“The name itself was destroyed,” he says. “They ruined all the relationships we built. They lost all our DRPs, alienated the vendors and dealerships. The name was dead.”
Dresser would pursue the money owed to him through litigation, but he was told it could take years before making any headway. And taking into account the legal fees and the state of the Utah group’s finances, getting the $2 million in full felt like a pipe dream at the time.
Then there was the building he still owned, which made it impossible to sit back and react passively to the situation.
“I had a facility—a nice property—and I could’ve either sold the property to someone, or I could try to lease it to another shop,” he says. “I could also jump right back in there and rebuild the thing myself.”
Retirement never sat well with Dresser.
“I was only two years in, and I was bored,” he says. “I was still young, and I had stopped doing the one thing I’d done all my life. I wasn’t happy about what was going on, or about being forced into it, but I was pretty quick to jump back in.”
Dresser would open a new shop, under a new name, out of his 15,00-square-foot facility. In every way conceivable, the Dressers were starting a business from scratch. And they were eager to purge the building of all remnants or reminders of the past owners.
They tore down signs and cleaned out the shop. They cleaned and reorganized, and meanwhile, Dresser started to reach out to old contacts.
He assured insurers that he was now in control and nothing the Utah group did in that facility would in any way relate to the business’s future. He called area dealerships and explained the situation and how he hoped they could rekindle past business.
And they settled on a new brand, Collision Masters East.
“It was a straightforward name that was simple and said what I wanted us to be about: quality,” Dresser says, noting that “East” refers to their location in the city.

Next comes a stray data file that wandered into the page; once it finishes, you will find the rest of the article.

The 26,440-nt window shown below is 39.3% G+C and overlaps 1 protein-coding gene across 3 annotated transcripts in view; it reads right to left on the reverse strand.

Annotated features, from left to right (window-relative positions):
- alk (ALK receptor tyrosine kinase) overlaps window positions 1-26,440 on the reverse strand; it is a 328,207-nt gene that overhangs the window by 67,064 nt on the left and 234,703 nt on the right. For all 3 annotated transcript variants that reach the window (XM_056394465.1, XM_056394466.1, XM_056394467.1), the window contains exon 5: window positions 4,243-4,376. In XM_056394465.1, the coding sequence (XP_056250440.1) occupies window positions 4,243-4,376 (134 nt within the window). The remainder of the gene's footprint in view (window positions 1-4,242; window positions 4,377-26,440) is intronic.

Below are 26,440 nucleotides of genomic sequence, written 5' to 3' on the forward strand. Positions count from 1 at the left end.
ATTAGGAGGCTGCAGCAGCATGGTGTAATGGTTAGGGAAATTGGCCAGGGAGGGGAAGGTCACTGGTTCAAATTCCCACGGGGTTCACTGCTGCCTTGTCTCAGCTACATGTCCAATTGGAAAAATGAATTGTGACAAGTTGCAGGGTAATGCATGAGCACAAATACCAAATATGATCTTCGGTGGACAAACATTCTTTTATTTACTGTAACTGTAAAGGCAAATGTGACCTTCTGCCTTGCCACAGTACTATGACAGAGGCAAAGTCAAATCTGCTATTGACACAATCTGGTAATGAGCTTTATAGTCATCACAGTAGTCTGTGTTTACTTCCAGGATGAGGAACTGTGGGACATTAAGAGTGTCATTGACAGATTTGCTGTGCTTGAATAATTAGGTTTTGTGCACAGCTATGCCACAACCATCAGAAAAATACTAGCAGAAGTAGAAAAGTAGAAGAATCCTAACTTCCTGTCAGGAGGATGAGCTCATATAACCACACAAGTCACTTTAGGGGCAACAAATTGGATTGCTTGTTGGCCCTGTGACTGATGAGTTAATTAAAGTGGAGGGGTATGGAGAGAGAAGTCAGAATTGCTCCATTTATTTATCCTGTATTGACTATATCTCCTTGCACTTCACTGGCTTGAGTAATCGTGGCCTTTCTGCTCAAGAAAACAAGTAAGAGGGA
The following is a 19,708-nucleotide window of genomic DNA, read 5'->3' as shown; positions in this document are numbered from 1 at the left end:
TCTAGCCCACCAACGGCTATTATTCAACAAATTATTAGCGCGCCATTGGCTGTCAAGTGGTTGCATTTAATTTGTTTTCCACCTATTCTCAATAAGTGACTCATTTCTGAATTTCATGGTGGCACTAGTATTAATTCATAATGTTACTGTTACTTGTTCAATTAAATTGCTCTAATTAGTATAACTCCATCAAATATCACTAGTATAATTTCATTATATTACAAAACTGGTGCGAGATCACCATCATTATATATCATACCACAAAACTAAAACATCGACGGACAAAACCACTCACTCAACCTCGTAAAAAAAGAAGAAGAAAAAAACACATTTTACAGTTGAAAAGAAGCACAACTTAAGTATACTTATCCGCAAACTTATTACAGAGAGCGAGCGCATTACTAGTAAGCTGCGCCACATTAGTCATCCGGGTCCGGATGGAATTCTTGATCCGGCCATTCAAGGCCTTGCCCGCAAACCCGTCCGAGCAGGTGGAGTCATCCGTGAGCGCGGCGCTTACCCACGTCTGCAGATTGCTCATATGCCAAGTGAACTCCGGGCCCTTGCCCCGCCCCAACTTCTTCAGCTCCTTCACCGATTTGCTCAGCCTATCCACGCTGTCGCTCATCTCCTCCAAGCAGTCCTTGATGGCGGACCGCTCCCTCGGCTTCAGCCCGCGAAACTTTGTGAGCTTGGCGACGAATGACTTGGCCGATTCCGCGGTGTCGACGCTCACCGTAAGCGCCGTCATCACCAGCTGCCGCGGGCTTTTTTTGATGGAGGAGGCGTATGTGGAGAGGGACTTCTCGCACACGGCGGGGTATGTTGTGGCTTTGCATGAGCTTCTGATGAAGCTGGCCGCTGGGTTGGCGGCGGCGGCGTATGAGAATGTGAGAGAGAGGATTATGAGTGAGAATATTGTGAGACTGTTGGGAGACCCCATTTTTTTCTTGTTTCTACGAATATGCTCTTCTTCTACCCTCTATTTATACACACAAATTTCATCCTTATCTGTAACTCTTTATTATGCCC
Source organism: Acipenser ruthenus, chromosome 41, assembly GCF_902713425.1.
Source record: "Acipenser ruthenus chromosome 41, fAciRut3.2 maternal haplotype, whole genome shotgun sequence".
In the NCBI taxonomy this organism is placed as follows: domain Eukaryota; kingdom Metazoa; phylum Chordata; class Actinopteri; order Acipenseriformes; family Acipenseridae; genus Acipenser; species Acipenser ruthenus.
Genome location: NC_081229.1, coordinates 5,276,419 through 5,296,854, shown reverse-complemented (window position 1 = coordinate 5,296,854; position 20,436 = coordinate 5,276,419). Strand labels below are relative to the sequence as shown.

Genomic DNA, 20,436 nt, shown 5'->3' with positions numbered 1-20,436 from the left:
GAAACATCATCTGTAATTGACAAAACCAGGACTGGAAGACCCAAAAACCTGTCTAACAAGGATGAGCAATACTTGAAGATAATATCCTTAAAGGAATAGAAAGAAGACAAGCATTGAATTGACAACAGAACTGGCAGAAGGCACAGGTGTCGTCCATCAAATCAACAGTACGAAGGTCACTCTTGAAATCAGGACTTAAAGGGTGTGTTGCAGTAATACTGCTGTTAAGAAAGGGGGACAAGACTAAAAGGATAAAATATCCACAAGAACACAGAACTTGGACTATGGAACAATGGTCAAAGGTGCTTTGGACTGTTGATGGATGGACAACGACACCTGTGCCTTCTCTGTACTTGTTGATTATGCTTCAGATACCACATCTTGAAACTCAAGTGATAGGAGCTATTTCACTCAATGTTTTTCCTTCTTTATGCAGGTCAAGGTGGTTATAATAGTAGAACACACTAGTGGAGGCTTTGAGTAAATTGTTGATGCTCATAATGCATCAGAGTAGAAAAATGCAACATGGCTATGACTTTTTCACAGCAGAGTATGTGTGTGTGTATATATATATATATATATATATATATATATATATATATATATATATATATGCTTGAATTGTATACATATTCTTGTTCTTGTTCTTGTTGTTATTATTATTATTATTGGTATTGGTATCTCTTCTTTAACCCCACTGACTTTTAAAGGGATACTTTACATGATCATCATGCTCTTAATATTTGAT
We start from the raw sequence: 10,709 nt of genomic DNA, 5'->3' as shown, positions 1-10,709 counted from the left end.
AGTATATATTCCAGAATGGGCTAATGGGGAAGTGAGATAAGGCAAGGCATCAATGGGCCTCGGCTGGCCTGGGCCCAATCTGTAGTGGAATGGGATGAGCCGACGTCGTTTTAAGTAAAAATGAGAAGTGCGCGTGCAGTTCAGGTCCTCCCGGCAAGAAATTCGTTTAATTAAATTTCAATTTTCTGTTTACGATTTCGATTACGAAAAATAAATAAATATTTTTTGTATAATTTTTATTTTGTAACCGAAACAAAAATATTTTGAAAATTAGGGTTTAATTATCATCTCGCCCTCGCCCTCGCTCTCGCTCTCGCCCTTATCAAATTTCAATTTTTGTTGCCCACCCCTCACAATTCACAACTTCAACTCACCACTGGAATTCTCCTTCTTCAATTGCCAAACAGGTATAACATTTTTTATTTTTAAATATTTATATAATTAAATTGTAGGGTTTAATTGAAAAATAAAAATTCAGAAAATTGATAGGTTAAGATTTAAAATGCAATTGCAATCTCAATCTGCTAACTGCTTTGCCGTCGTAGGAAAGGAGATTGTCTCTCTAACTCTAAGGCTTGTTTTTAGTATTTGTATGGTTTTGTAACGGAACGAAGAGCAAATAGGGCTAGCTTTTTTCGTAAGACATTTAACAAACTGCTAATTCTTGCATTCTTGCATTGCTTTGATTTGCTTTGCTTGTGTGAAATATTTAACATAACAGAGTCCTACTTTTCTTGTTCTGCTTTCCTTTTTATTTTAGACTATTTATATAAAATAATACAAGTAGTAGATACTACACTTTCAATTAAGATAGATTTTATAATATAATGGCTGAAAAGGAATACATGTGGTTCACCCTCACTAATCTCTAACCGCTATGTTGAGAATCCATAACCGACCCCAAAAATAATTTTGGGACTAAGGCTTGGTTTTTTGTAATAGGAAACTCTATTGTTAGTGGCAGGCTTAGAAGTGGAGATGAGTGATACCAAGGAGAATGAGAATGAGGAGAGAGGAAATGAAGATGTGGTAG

He was able to bring back a majority of his original staff, many of which had either quit at the time of the sale or were laid off when the shops closed.
And slowly, the Dressers built their new business.
The slumping economy in 2008 had a severe impact on the Las Vegas area, but Collision Masters was able to steadily grow.
Using the processes and systems that contributed to his previous success, Dresser was able to use the business’s quality of work as a selling point to insurers and dealers in the area.
The Dressers made the decision to join CARSTAR in March of 2009.
“It was about the marketing we’d get from it, and the ability to give a nationwide warranty,” he says. “It was a pretty simple decision.”
And the shop continued to grow to the point where, in 2012, Dresser bought a new 40,000-square-foot facility in a more central location.
In 2013, Collision Masters CARSTAR East averaged roughly $250,000 in monthly sales through August.
Litigation is ongoing to recover the final $2 million the Utah group owes to Dresser.
Apart from the money he’s still missing, Dresser says he’s more or less satisfied with the way everything has turned out. He loves being back in the industry, and anticipates staying at the helm until “actual retirement age” at which point he will be much more cautious about leaving his business.
“You have to do your due diligence,” he says. “I thought I had, but obviously, that wasn’t the case.
“I was in business for about 25 years when I sold. That’s a long time to build something to have it ruined in two years. The grass isn’t always greener on the other side. I definitely now appreciate what I have and what I’ve built.”